How-to: Wrap a Horse Tail and Efficiently Poultice

It isn’t fun to brush dried poultice out of a tail. But then again, a tail is a horse’s best defense against pesky biting flies. My poultice regime starts with fashioning a less-than-attractive-but-cheap-and-effective fake tail.

Step 1: Cut 2 foot segments of baling twine

baling twine

Step 2: Braid tail. Thread baling twine about halfway through the braid.

braid and twine

Step 3: Thread braid through middle of the tail. The baling twine should hang down from the folded and tucked tail.

folded braid

Step 4: Wrap with self-adhesive bandage like Co-Flex or Vetrap. NOTE: Only wrap below the tail bone. Feel the tail from the top until the tip of the bone. Give yourself an inch for good measure. This is where you start your wrap.

wrapped braid

Now you have a clean tail protected inside a do-it-yourself fly swatter! Time to poultice.

When we weren’t injured, my mare and I were eventers. Go to any Horse Trial and you’ll see horses with all four legs coated in clay, then brown paper, pillows, and standing wraps. While this might be effective, it is a long and tedious process. With an injured horse that requires everyday application, this is incredibly inefficient. Here’s a time-saving option:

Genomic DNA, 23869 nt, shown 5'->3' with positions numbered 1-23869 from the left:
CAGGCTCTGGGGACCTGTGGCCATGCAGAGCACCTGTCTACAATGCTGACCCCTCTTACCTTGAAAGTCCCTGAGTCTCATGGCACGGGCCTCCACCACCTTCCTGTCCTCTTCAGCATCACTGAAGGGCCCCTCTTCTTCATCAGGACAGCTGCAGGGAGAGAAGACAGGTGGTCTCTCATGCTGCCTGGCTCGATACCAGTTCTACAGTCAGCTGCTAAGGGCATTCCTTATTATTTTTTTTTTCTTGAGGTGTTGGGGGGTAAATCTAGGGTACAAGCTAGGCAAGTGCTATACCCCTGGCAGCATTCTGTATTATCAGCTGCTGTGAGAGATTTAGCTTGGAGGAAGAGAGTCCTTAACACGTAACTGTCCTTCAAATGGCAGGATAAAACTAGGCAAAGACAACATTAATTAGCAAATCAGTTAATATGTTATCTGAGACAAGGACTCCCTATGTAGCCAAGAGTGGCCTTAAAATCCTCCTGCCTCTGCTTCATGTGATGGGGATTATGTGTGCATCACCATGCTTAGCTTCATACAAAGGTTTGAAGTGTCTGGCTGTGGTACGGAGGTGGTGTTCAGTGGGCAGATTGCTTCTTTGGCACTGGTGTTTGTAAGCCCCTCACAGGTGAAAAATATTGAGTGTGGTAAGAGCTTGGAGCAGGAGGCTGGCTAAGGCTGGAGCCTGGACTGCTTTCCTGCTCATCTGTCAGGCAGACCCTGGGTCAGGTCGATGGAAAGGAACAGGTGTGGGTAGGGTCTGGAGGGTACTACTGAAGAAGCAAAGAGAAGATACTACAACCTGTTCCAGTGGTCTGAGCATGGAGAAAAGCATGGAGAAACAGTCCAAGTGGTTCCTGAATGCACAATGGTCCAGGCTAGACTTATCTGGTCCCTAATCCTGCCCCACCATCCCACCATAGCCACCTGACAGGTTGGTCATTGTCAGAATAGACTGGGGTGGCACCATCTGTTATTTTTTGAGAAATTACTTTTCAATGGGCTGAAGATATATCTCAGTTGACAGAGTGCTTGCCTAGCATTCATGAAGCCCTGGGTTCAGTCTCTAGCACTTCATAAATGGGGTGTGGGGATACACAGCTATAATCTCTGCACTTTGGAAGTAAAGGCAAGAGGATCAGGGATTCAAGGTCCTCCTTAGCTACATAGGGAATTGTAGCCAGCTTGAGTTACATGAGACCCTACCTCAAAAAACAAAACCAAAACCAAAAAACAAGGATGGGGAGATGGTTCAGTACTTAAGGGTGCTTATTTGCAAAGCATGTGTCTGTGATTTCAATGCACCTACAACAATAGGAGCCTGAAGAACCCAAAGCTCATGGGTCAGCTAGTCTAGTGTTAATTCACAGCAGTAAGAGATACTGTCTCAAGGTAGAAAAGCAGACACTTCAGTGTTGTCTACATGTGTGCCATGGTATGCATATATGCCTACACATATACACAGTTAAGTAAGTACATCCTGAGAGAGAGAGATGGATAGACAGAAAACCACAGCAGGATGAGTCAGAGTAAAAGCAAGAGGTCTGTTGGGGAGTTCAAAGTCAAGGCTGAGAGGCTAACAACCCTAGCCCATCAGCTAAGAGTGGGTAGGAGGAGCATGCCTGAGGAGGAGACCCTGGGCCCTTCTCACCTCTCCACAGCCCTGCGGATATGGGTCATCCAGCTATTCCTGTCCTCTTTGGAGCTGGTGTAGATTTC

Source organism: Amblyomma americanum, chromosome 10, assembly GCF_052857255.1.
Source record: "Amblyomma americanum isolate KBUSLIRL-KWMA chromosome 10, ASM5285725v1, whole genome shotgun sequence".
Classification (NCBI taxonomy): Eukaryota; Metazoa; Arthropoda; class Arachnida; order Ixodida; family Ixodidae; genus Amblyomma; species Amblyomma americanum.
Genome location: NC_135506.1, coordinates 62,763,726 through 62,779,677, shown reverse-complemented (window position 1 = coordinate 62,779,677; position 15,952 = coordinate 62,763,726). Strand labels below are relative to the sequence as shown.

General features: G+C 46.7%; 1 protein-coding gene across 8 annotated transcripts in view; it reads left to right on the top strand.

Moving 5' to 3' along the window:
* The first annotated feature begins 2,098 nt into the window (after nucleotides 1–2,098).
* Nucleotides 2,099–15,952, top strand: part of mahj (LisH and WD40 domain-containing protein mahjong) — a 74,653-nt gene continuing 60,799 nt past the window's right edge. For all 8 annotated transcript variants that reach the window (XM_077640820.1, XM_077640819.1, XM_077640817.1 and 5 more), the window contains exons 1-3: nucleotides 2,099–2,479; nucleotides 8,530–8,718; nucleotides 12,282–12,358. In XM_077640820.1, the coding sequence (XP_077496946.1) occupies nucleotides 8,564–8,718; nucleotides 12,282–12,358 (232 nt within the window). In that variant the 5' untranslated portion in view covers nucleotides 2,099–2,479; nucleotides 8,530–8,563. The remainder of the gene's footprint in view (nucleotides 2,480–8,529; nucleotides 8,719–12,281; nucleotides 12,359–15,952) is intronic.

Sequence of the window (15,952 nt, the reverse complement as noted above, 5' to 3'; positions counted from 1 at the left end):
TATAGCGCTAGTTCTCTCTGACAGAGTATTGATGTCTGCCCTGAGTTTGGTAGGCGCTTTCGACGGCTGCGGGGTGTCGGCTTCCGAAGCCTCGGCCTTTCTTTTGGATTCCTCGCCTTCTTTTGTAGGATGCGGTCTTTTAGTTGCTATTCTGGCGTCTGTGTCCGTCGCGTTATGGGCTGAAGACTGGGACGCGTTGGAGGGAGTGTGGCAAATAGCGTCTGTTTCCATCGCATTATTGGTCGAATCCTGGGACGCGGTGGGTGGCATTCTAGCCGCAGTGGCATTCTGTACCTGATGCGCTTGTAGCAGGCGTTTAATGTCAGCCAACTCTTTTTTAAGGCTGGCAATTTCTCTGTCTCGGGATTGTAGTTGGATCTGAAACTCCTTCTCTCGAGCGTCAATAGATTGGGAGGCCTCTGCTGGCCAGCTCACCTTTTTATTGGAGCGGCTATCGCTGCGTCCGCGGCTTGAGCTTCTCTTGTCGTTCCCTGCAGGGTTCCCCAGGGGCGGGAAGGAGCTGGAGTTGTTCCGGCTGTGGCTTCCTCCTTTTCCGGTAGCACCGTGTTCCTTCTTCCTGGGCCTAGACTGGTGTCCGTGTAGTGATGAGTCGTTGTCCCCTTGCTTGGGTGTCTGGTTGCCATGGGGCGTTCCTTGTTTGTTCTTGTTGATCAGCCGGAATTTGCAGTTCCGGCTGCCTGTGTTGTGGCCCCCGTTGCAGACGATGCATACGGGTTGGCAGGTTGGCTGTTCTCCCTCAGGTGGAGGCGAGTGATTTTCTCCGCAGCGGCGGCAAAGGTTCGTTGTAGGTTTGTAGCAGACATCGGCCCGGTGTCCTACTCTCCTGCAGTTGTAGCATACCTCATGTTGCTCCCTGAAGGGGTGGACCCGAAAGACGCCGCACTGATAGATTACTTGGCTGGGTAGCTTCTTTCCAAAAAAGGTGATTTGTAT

First, cold hose all four legs. Make sure they are free of dirt and sweat.

Next, wipe off the legs so they aren’t dripping wet.

Apply poultice (I prefer Sore No-More) covering all ligaments, joints, and tendons where you want to reduce or prevent inflammation.

And that’s it! It will dry and tighten. When you groom the following day, the dried clay will crumble and brush away easily.


6 thoughts on “How-to: Wrap a Horse Tail and Efficiently Poultice

  1. Pingback: 2 Signs you Shouldn’t Ride & What Happens When you Ignore Them | Capital Cowgirl

  2. Do you ever worry about the twine getting stuck on something or pulled by a fellow horse? I’m worried it would pull the tail hair. 😦

    • Good question! I would only leave this tail wrap on for 24 hours at a time, and have not had a problem. I know owners of “baroque” breeds like andalusians and friesians will leave a tail wrapped in this manner all winter! I would not wrap the tail of a horse that tends to rub because you’re right: high likelihood of pulling. Hope this helps, and thanks for the note.

  3. Pingback: Capital Cowgirl

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